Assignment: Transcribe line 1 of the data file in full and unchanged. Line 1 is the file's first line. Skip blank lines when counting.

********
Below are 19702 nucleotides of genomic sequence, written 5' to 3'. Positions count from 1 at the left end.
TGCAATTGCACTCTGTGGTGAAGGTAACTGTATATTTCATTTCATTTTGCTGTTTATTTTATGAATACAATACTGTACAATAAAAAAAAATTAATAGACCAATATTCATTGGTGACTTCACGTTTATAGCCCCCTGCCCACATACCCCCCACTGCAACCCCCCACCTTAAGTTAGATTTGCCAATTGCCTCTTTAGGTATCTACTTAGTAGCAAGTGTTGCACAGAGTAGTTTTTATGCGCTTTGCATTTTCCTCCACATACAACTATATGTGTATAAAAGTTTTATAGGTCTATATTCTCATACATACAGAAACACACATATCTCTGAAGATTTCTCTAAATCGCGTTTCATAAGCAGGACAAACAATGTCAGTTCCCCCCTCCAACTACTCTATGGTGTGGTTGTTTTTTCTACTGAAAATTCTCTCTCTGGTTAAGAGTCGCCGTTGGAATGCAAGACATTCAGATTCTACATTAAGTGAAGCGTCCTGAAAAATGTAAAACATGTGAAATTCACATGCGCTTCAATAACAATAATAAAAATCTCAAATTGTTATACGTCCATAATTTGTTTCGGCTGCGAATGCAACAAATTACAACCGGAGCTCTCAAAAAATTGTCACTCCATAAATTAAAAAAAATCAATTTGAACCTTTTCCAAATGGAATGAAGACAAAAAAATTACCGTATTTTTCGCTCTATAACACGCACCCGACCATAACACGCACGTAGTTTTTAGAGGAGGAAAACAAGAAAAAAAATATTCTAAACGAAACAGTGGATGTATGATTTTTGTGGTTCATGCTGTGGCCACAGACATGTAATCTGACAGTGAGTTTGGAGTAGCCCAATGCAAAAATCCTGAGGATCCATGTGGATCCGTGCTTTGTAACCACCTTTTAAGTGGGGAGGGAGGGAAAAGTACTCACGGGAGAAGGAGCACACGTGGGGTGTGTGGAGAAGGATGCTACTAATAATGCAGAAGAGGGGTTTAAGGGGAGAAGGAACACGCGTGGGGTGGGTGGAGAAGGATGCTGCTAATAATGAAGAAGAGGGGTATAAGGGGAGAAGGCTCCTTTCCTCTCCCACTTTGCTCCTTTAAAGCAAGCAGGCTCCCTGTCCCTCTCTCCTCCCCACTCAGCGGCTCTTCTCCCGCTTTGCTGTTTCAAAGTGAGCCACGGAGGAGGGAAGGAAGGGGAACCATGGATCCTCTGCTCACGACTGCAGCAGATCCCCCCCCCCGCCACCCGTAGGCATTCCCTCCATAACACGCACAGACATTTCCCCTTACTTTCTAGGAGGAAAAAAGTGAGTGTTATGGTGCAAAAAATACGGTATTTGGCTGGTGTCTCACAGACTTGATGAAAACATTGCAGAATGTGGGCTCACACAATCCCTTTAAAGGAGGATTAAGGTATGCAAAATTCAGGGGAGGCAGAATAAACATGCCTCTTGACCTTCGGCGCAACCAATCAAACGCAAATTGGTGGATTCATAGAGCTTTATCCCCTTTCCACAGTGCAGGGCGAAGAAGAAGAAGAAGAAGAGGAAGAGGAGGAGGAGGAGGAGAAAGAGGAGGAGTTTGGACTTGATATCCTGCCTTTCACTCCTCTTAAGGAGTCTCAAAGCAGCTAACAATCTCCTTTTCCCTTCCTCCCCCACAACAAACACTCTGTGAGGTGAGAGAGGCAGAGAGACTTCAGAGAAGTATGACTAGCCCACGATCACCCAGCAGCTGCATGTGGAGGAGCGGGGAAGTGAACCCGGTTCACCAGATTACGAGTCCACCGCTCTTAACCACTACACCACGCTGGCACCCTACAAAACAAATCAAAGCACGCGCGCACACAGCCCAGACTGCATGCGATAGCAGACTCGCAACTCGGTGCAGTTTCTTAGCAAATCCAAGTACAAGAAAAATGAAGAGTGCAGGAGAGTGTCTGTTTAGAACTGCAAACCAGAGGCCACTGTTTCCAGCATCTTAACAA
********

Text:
Below are 19702 nucleotides of genomic sequence, written 5' to 3'. Positions count from 1 at the left end.